Since, the cumulative_score may adjust anytime one adds a new city, 
grows population, or any other factor you build into them, calculations 
of want may change on a turn by turn basis, or may not. One might be 
able to optimize using the information for any given case, but the
need or frequency of this is largely an orthogonal issue.

>I.E A 20 city empire. It has no cities larger than size 7. Obviously, rather
>than a fixed want of 10% min Aqueducts, it should want 0.

If your overall Civ goal has no growth, economic or scientific goals, 
the thresholds for these might be very low. If you are describing 
something like an Aqueduct that has a very specific application use,
then its specific thresholds should reflect this. There is no reason 
the implementation could not reduce wants to 0.

You have just recognized that thresholds are dependent on what you 
are controlling, the game state and the personality desires :-).

But note, if one goes to a generalized vector of "factors" with
elements like aqueduct contributing to several factors in varying
proportion, i.e. it is a building, used for growth, it may be more
difficult to make the sorts of rigid planned decisions you suggest 
above on a global basis. In general the more strategic, the fuzzier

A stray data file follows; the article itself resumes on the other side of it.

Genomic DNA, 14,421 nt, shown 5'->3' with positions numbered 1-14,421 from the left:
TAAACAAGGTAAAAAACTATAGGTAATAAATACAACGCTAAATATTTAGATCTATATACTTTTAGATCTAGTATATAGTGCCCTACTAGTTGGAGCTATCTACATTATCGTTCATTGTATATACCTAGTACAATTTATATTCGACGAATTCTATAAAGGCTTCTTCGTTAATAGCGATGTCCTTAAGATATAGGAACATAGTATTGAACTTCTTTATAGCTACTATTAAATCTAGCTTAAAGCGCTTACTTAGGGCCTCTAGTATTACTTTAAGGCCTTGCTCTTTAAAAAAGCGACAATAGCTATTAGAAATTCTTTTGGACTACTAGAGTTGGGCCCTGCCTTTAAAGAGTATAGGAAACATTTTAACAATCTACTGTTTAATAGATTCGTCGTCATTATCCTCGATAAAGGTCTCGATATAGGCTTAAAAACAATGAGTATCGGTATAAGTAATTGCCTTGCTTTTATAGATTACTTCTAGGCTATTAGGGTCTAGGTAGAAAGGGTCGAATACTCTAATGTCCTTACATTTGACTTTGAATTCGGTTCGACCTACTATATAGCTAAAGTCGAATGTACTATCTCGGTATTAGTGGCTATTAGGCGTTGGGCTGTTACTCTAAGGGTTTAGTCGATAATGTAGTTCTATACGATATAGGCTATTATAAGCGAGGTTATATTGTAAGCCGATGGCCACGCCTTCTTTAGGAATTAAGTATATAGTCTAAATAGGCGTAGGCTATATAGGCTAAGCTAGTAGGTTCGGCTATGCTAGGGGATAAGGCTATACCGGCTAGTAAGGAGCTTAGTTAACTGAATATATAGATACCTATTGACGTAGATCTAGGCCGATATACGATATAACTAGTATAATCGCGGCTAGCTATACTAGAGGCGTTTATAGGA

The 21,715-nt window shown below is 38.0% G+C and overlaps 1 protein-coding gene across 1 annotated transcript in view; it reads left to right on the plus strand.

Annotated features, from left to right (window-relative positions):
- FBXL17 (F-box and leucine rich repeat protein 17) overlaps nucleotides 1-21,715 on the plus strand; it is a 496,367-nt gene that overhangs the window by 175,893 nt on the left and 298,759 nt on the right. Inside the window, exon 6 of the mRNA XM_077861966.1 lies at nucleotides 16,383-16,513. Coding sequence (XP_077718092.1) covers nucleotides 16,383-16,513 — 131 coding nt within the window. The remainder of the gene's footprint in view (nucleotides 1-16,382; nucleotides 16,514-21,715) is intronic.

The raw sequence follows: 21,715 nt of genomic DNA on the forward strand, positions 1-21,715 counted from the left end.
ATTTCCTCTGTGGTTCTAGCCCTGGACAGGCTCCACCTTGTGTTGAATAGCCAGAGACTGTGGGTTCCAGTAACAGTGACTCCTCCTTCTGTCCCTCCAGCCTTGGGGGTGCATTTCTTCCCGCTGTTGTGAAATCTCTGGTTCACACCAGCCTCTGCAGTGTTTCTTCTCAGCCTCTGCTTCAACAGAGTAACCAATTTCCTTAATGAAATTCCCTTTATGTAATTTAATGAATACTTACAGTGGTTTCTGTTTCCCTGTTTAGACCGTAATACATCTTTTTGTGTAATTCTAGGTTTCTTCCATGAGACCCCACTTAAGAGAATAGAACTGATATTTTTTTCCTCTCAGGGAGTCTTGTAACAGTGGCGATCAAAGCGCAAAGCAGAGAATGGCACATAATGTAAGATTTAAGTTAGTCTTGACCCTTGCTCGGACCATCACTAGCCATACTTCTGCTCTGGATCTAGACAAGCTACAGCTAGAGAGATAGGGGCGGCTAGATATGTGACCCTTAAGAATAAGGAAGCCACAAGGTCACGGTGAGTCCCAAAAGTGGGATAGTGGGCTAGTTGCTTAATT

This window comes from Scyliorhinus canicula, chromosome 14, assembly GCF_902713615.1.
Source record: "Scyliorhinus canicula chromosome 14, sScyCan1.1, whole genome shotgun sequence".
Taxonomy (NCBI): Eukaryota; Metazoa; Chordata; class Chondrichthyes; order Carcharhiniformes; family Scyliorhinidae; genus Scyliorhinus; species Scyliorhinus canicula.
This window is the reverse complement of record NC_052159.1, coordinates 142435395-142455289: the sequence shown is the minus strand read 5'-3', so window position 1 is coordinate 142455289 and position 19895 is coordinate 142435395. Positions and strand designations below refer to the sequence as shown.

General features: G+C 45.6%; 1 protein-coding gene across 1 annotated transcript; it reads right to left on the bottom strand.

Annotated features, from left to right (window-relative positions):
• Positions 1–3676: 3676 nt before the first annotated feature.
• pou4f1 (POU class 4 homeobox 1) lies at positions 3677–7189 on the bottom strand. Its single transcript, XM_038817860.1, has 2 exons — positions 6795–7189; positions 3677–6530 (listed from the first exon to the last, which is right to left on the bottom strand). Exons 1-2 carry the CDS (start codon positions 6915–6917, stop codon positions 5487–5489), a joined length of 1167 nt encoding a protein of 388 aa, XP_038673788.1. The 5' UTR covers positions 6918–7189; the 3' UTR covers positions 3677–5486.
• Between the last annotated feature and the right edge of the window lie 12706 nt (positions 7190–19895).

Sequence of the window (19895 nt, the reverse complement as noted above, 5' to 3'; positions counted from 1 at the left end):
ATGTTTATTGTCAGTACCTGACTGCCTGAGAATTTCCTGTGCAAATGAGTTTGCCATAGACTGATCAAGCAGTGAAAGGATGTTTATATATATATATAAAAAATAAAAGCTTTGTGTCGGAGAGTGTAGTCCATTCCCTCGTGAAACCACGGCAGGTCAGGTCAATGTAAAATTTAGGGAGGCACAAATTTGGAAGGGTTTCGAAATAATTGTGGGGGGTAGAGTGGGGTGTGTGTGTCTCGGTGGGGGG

the logic.

>> It should also be the case that individual want calculations take
>> into account the strengths of the particular city, and the city
>> production be tuned by the wants of a particular personality as 
>> well. Thus a food rich city (usually means lots of trade with
>> road building) should be tuned for growth, libraries and markets,
>> or settler/worker production, i.e. the elements that are most
>> population dependent. Shield rich cities should become factories
>> for military or non-military units, wonders and defensive strong
>> points. And in choosing production and worker tasks, a city should
>> have a feedback from the personality desires for vector components.
>> A Ghandhi would value population growth (food and social improvements),
>> while a Bismark would go for production, science and military
>> elements (in that ranking) over growth.
>So per city weights as well ? Which one dominates ?

Right now, base want calculations pretty much return constants with no
game state feedback. Get rid of some of the current horribly detailed 
constant evaluations and introduce a wider scope of simpler effects.
Since (strategic) want can vary from "0" to "x00", precision in computing
the tenth decimal place is not really as important as having a wide 
understanding of quickly/crudely evaluated effects.

Since a functional feedback adjustment can use both local and global 
effects, the answer to your question is dependent on the particular 

Stopping a local city from building walls to repel an invasion because
you only implemented a global/strategic building quota and did it as a 
step function is probably a foolish set of implementation decisions.

>> The combination of the two will insure that cities that are best
>> suited for certain production elements, or most in need will be
>> the ones to exceed the thresholds, while others will be held back
>> in over supply scenarios, and instead turn to some of the other
>> opportunities. This will cause a more balanced overall growth, 
>> but a much more varied (and hence interesting) mix of individual
>> elements.